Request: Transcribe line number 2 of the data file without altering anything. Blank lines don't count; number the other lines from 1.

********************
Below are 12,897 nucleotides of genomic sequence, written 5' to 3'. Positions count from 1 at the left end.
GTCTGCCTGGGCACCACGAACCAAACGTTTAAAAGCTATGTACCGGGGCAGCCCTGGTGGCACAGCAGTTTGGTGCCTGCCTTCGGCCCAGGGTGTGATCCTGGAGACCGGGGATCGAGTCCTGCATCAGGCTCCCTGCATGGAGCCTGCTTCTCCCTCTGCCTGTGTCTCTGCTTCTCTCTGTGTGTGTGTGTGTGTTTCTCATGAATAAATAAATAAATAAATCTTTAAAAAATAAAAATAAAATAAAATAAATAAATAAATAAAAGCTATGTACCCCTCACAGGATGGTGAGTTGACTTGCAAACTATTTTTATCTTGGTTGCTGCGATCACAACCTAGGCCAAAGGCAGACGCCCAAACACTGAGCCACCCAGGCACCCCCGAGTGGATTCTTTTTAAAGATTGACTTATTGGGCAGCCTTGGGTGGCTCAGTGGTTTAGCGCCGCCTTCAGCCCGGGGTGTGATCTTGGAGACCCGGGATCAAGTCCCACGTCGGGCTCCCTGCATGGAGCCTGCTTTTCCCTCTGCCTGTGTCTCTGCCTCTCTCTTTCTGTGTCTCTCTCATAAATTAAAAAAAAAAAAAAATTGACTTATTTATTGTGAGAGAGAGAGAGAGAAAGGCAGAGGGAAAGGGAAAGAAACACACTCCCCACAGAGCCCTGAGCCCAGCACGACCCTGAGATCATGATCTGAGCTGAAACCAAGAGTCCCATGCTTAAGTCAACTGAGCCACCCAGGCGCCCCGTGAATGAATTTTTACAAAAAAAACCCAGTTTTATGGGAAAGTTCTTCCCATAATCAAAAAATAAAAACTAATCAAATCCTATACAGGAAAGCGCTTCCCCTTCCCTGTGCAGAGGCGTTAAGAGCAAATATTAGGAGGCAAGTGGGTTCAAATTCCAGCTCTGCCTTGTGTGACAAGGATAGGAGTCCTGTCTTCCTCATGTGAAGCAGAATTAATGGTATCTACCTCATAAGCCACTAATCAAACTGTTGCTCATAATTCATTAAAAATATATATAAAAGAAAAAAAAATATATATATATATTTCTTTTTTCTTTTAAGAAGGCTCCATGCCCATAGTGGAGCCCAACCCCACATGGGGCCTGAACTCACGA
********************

GTCTGCCTGGGCACCACGAACCAAACGTTTAAAAGCTATGTACCGGGGCAGCCCTGGTGGCACAGCAGTTTGGTGCCTGCCTTCGGCCCAGGGTGTGATCCTGGAGACCGGGGATCGAGTCCTGCATCAGGCTCCCTGCATGGAGCCTGCTTCTCCCTCTGCCTGTGTCTCTGCTTCTCTCTGTGTGTGTGTGTGTGTTTCTCATGAATAAATAAATAAATAAATCTTTAAAAAATAAAAATAAAATAAAATAAATAAATAAATAAAAGCTATGTACCCCTCACAGGATGGTGAGTTGACTTGCAAACTATTTTTATCTTGGTTGCTGCGATCACAACCTAGGCCAAAGGCAGACGCCCAAACACTGAGCCACCCAGGCACCCCCGAGTGGATTCTTTTTAAAGATTGACTTATTGGGCAGCCTTGGGTGGCTCAGTGGTTTAGCGCCGCCTTCAGCCCGGGGTGTGATCTTGGAGACCCGGGATCAAGTCCCACGTCGGGCTCCCTGCATGGAGCCTGCTTTTCCCTCTGCCTGTGTCTCTGCCTCTCTCTTTCTGTGTCTCTCTCATAAATTAAAAAAAAAAAAAAATTGACTTATTTATTGTGAGAGAGAGAGAGAGAAAGGCAGAGGGAAAGGGAAAGAAACACACTCCCCACAGAGCCCTGAGCCCAGCACGACCCTGAGATCATGATCTGAGCTGAAACCAAGAGTCCCATGCTTAAGTCAACTGAGCCACCCAGGCGCCCCGTGAATGAATTTTTACAAAAAAAACCCAGTTTTATGGGAAAGTTCTTCCCATAATCAAAAAATAAAAACTAATCAAATCCTATACAGGAAAGCGCTTCCCCTTCCCTGTGCAGAGGCGTTAAGAGCAAATATTAGGAGGCAAGTGGGTTCAAATTCCAGCTCTGCCTTGTGTGACAAGGATAGGAGTCCTGTCTTCCTCATGTGAAGCAGAATTAATGGTATCTACCTCATAAGCCACTAATCAAACTGTTGCTCATAATTCATTAAAAATATATATAAAAGAAAAAAAAATATATATATATATTTCTTTTTTCTTTTAAGAAGGCTCCATGCCCATAGTGGAGCCCAACCCCACATGGGGCCTGAACTCACGA